Role of Fluorodeoxyglucose Positron Emission Tomogram Scan in Sirolimus-Induced Lung Toxicity: A Rare Case Report

Sarfraz Saleemi, Bader Alothman, Faisal Albaiz, Sami Alrasheedi, Yaser Z Shah, Aman Saleemi
Experimental and Clinical Transplantation 2020, 18 (7): 847-850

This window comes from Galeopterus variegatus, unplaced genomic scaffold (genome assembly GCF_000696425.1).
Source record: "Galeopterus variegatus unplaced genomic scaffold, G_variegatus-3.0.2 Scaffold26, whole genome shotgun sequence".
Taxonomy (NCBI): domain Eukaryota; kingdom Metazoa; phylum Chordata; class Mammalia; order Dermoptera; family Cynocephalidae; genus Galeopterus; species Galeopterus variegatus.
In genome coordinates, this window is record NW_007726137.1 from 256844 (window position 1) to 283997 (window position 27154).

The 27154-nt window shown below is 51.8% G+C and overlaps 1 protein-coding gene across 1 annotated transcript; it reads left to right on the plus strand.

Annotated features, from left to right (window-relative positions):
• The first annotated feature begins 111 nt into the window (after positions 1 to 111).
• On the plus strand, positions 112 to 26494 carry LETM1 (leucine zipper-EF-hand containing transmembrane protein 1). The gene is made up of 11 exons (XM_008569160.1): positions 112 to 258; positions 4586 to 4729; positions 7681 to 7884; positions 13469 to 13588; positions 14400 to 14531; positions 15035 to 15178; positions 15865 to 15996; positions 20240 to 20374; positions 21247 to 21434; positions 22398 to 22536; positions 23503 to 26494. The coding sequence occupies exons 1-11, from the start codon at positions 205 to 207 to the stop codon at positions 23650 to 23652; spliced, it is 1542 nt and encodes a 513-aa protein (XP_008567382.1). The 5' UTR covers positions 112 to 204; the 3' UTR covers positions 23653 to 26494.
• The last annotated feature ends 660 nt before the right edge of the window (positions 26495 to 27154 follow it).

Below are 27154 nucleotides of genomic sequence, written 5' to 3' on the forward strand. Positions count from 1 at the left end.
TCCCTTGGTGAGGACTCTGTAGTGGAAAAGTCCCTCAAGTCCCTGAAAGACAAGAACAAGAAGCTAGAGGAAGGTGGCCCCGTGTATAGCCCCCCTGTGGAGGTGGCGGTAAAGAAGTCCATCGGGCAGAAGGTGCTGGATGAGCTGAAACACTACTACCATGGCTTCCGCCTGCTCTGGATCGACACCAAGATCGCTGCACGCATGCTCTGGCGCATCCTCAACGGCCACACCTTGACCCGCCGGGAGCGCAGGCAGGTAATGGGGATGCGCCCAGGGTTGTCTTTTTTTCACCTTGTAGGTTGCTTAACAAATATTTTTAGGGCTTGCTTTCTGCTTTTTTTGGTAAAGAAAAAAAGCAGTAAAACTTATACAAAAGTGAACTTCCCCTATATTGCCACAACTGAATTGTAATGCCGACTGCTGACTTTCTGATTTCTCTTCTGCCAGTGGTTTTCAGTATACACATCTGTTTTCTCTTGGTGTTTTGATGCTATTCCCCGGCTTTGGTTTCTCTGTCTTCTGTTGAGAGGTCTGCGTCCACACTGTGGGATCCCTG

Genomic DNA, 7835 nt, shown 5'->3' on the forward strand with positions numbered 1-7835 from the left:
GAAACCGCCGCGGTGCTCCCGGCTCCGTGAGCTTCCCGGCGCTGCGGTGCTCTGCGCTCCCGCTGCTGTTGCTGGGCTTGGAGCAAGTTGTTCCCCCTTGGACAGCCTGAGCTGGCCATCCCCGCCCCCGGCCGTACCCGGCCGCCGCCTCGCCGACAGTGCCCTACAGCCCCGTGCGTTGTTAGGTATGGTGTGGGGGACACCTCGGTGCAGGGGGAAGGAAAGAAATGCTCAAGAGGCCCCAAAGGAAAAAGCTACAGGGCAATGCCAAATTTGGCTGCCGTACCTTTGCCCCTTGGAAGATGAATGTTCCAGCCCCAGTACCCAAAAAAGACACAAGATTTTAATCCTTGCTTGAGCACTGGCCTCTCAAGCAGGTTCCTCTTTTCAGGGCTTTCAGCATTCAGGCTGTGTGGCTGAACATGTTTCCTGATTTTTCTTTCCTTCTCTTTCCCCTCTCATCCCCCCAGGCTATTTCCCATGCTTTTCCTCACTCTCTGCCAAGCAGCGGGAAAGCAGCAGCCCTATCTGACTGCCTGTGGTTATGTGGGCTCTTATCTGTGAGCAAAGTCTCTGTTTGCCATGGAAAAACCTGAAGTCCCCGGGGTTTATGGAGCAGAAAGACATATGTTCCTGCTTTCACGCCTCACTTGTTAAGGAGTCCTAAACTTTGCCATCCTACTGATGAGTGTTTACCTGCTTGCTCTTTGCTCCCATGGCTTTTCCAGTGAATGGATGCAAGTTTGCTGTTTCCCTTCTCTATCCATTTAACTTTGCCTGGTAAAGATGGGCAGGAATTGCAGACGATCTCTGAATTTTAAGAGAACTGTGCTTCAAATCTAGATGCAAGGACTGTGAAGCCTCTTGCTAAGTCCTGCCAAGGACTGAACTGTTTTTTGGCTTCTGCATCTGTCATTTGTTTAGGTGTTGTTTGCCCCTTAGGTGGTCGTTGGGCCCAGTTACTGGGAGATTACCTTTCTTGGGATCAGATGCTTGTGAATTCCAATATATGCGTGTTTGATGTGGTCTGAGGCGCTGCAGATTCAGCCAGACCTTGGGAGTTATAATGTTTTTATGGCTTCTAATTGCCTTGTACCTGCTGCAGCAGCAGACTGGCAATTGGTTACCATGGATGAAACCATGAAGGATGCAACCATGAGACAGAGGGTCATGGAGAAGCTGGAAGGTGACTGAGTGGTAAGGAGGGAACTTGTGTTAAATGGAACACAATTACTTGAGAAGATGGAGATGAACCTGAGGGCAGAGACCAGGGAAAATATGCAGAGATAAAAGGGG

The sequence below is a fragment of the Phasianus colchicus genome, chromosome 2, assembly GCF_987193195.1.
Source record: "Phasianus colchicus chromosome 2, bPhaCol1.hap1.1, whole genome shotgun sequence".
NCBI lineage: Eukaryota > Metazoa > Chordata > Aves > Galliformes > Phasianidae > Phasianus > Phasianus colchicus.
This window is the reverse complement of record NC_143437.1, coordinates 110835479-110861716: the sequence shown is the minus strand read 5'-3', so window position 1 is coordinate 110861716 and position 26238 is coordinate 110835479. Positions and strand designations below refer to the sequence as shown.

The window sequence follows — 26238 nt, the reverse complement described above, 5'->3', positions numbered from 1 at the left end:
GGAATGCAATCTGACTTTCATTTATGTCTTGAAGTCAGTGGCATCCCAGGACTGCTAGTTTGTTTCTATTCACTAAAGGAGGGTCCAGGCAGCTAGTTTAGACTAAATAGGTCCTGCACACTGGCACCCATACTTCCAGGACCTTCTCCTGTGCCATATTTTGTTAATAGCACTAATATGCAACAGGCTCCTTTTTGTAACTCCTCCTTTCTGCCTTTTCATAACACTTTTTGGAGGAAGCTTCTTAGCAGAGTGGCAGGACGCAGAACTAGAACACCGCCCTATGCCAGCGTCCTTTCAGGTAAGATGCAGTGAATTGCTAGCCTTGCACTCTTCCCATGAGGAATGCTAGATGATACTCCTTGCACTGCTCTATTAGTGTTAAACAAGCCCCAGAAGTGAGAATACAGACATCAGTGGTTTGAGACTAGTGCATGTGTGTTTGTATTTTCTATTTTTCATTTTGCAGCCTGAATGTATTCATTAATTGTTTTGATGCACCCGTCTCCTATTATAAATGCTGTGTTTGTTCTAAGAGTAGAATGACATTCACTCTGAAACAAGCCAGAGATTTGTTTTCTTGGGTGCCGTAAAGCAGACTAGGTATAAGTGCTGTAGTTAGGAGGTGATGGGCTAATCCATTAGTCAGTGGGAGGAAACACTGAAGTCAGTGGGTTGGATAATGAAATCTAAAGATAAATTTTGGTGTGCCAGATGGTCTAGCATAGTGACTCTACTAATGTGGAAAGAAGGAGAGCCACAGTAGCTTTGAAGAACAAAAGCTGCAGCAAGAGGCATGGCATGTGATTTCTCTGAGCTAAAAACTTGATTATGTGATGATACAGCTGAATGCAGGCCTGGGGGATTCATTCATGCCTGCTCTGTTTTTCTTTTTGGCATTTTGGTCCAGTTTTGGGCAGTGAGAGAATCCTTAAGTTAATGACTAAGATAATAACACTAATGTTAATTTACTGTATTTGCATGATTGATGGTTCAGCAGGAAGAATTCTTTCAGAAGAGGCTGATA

Lung toxicity is a rare but serious side effect of sirolimus, a mammalian target of rapamycin inhibitor used as an immunosuppressive agent in solid-organ transplant recipients. We report a case of 67-year-old man who had living-related renal transplant 12 years previously that was complicated by chronic allograft dysfunction. He presented with fever, cough, and shortness of breath, and his chest imaging showed bilateral patchy and ground glass opacities. Before symptoms of lung toxicity, the patient's sirolimus levels were in the range of high normal. Bronchoalveolar lavage ruled out infection, and a transbronchial biopsy was inconclusive. A fluorodeoxyglucose positron emission tomogram scan showed high uptake in the area of lung opacities with a standard uptake value of 4.7. His symptoms improved after he was switched from sirolimus to tacrolimus, and a thoracic computed tomography scan after 6 weeks showed complete resolution. Pulmonary toxicity should be considered in any patient on sirolimus with respiratory symptoms and opacities on chest imaging. The role of fluorodeoxyglucose positron emission tomogram scan in evaluation of sirolimus-induced lung toxicity has not been previously described, and this is the first report of this type of scan finding indicating intense inflammation in this condition.

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